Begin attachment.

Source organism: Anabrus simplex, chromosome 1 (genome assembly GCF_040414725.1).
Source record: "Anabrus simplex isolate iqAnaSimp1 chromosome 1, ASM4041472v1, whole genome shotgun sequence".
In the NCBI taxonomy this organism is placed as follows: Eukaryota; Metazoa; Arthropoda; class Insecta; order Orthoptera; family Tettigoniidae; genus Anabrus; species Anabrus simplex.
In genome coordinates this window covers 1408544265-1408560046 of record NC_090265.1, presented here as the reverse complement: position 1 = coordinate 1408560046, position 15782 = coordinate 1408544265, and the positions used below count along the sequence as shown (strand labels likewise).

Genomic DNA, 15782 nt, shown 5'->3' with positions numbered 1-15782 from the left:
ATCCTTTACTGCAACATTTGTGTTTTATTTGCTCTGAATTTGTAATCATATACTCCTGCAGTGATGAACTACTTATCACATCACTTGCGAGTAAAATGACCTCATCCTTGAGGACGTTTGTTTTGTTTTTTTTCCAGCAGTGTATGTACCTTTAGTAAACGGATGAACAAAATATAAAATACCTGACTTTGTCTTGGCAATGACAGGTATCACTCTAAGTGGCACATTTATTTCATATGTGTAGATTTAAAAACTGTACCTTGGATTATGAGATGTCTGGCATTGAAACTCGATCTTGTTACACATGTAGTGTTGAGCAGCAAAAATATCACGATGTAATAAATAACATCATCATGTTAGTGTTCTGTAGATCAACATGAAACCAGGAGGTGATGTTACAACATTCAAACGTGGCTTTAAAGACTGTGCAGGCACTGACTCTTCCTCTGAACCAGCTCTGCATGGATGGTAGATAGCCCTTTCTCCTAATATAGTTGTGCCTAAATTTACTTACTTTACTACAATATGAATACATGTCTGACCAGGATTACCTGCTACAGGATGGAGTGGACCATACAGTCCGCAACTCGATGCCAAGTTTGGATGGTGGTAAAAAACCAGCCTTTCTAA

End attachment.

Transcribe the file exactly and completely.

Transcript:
Source organism: Anabrus simplex, chromosome 1 (genome assembly GCF_040414725.1).
Source record: "Anabrus simplex isolate iqAnaSimp1 chromosome 1, ASM4041472v1, whole genome shotgun sequence".
In the NCBI taxonomy this organism is placed as follows: Eukaryota; Metazoa; Arthropoda; class Insecta; order Orthoptera; family Tettigoniidae; genus Anabrus; species Anabrus simplex.
In genome coordinates this window covers 1408544265-1408560046 of record NC_090265.1, presented here as the reverse complement: position 1 = coordinate 1408560046, position 15782 = coordinate 1408544265, and the positions used below count along the sequence as shown (strand labels likewise).

Genomic DNA, 15782 nt, shown 5'->3' with positions numbered 1-15782 from the left:
ATCCTTTACTGCAACATTTGTGTTTTATTTGCTCTGAATTTGTAATCATATACTCCTGCAGTGATGAACTACTTATCACATCACTTGCGAGTAAAATGACCTCATCCTTGAGGACGTTTGTTTTGTTTTTTTTCCAGCAGTGTATGTACCTTTAGTAAACGGATGAACAAAATATAAAATACCTGACTTTGTCTTGGCAATGACAGGTATCACTCTAAGTGGCACATTTATTTCATATGTGTAGATTTAAAAACTGTACCTTGGATTATGAGATGTCTGGCATTGAAACTCGATCTTGTTACACATGTAGTGTTGAGCAGCAAAAATATCACGATGTAATAAATAACATCATCATGTTAGTGTTCTGTAGATCAACATGAAACCAGGAGGTGATGTTACAACATTCAAACGTGGCTTTAAAGACTGTGCAGGCACTGACTCTTCCTCTGAACCAGCTCTGCATGGATGGTAGATAGCCCTTTCTCCTAATATAGTTGTGCCTAAATTTACTTACTTTACTACAATATGAATACATGTCTGACCAGGATTACCTGCTACAGGATGGAGTGGACCATACAGTCCGCAACTCGATGCCAAGTTTGGATGGTGGTAAAAAACCAGCCTTTCTAA